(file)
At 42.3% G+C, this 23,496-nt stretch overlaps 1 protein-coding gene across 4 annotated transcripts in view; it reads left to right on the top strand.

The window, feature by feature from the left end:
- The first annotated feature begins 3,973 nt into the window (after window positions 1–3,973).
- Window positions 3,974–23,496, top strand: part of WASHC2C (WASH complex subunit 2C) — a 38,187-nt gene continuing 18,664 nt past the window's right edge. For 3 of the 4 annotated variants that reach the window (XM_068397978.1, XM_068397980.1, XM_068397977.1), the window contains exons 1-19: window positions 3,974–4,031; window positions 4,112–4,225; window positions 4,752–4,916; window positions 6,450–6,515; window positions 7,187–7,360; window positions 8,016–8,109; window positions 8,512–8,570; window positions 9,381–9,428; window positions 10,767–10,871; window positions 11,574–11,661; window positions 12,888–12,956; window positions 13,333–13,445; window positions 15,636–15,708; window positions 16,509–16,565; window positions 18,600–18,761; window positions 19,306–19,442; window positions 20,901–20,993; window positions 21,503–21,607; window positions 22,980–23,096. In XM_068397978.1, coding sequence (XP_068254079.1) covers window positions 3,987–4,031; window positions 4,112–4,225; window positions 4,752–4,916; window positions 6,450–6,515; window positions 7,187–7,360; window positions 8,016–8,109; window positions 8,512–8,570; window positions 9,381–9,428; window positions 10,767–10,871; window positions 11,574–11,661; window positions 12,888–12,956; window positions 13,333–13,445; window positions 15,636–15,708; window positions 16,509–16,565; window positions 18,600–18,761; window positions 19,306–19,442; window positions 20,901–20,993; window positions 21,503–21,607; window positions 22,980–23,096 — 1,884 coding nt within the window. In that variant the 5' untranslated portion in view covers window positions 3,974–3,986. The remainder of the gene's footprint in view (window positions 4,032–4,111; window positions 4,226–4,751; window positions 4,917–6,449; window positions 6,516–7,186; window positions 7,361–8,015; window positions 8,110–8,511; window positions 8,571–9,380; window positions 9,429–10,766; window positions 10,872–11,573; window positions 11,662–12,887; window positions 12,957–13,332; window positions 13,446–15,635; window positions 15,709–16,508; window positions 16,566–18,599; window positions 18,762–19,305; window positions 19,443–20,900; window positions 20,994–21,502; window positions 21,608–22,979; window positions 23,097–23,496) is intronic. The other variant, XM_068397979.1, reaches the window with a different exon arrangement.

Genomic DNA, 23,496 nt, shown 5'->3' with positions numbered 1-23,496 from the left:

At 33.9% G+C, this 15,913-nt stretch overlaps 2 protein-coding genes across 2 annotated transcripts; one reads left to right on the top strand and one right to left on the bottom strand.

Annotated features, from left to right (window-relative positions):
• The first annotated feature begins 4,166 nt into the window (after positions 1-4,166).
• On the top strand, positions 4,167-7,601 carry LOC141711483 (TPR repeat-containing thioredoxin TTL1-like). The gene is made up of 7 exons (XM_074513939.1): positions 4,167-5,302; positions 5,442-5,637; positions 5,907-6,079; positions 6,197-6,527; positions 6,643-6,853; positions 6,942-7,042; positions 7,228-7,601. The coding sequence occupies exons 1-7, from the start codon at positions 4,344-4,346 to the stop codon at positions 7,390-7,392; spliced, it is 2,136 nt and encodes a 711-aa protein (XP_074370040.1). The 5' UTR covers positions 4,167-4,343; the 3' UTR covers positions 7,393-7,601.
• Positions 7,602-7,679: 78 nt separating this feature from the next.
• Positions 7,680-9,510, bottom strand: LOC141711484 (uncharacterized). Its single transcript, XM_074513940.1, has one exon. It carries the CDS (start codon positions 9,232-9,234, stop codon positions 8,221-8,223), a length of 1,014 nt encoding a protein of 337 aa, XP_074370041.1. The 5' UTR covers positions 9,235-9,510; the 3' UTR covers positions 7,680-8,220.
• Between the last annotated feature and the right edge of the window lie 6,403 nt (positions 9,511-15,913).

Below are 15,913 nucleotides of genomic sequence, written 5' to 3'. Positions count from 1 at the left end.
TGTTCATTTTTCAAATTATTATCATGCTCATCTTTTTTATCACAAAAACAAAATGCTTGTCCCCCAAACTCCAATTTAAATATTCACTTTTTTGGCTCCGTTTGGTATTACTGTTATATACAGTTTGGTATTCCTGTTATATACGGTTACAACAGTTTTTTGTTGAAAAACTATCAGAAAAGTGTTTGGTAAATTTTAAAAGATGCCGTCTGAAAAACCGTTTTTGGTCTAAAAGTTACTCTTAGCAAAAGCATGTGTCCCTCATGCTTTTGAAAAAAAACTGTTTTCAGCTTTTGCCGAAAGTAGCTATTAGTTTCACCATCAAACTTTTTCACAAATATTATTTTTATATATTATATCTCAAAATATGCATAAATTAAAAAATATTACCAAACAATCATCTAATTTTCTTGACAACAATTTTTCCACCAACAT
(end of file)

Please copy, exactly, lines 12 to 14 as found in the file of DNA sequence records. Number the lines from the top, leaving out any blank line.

• Between the last annotated feature and the right edge of the window lie 6,403 nt (positions 9,511-15,913).

Below are 15,913 nucleotides of genomic sequence, written 5' to 3'. Positions count from 1 at the left end.
TGTTCATTTTTCAAATTATTATCATGCTCATCTTTTTTATCACAAAAACAAAATGCTTGTCCCCCAAACTCCAATTTAAATATTCACTTTTTTGGCTCCGTTTGGTATTACTGTTATATACAGTTTGGTATTCCTGTTATATACGGTTACAACAGTTTTTTGTTGAAAAACTATCAGAAAAGTGTTTGGTAAATTTTAAAAGATGCCGTCTGAAAAACCGTTTTTGGTCTAAAAGTTACTCTTAGCAAAAGCATGTGTCCCTCATGCTTTTGAAAAAAAACTGTTTTCAGCTTTTGCCGAAAGTAGCTATTAGTTTCACCATCAAACTTTTTCACAAATATTATTTTTATATATTATATCTCAAAATATGCATAAATTAAAAAATATTACCAAACAATCATCTAATTTTCTTGACAACAATTTTTCCACCAACAT